Finally: Harry Potter. First, I'm totally pissed that someone leaked it on the internets days in advance. Now I have to avoid all kinds of media (because, apparently, the New York Times wrote an article about the leak and included spoilers in the article!) until at least Monday, because we're only buying one and Dan gets to read it first. I read really fast, so maybe I can get it done on Sunday if he reads it Saturday, but that means no hiking and no doing anything, just an entire weekend of reading book 7 - me on tenterhooks Saturday watching him read, and him wanting to discuss it with me on Sunday and having to wait until I'm finished. I am so afraid that I'm going to be spoiled and I really, really don't want to be. Spoil me on a reality show, sure, because I have no investment in that. But I want to read every bit of HP7 for myself and I don't want to find out beforehand what happens.

Tuesday, July 17, 2007

He blinded me with science!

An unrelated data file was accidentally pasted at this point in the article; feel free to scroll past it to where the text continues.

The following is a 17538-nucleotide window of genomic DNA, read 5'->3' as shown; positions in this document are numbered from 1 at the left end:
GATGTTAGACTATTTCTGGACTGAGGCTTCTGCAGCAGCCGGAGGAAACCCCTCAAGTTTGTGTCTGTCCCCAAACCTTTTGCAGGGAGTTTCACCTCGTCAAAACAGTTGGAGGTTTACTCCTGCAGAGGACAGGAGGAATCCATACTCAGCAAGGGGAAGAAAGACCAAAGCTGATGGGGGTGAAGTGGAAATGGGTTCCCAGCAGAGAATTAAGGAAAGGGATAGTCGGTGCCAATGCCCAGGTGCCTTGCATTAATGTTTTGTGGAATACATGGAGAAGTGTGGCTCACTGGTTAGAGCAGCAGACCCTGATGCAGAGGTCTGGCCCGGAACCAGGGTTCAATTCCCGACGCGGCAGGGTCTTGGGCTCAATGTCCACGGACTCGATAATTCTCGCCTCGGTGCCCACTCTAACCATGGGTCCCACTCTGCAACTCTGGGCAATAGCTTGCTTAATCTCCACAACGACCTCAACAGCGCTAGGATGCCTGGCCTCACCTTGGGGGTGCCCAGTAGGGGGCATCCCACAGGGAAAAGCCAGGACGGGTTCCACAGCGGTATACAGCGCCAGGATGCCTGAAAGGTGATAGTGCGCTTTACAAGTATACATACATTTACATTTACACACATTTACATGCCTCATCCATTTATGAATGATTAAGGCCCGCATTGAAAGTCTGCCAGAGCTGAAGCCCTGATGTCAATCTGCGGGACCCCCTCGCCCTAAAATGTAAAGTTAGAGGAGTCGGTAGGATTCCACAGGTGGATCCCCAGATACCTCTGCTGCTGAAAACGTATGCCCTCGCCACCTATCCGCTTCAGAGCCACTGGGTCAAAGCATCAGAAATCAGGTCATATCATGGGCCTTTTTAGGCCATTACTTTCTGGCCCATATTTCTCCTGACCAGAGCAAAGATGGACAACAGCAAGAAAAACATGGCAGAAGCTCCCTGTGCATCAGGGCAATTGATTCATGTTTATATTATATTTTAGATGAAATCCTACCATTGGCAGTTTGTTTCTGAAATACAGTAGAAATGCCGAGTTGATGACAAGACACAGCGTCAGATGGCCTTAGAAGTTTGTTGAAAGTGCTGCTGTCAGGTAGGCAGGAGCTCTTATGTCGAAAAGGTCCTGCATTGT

A few weeks ago, I turned on the TV because I was mildly curious about a one-off show listed on tvguide.com. The premise of the show was sort of "The Bachelor" meets arranged dating - some guy was given 50 potential women to date, and narrowed them down by stating a few preferences about the women he likes, then the 5 finalists were paraded in front of him and he chose 3 to speak to. After he spoke to the 3, he got to pick one to go on a date with and see if some sort of spark occurred. The twist (because there always has to be a twist) was that the show had retained all these experts in various fields (handwriting analysis, psychology, etc.) to test the guy beforehand to determine his actual (not stated) preferences and then narrowed a pool of 50,000 (so they said) to one woman who Science felt would be his perfect match. After the guy went on a date with the girl he chose, doing activities he chose, he then went on a date with the woman that science picked, doing activities picked by the show to facilitate falling in love.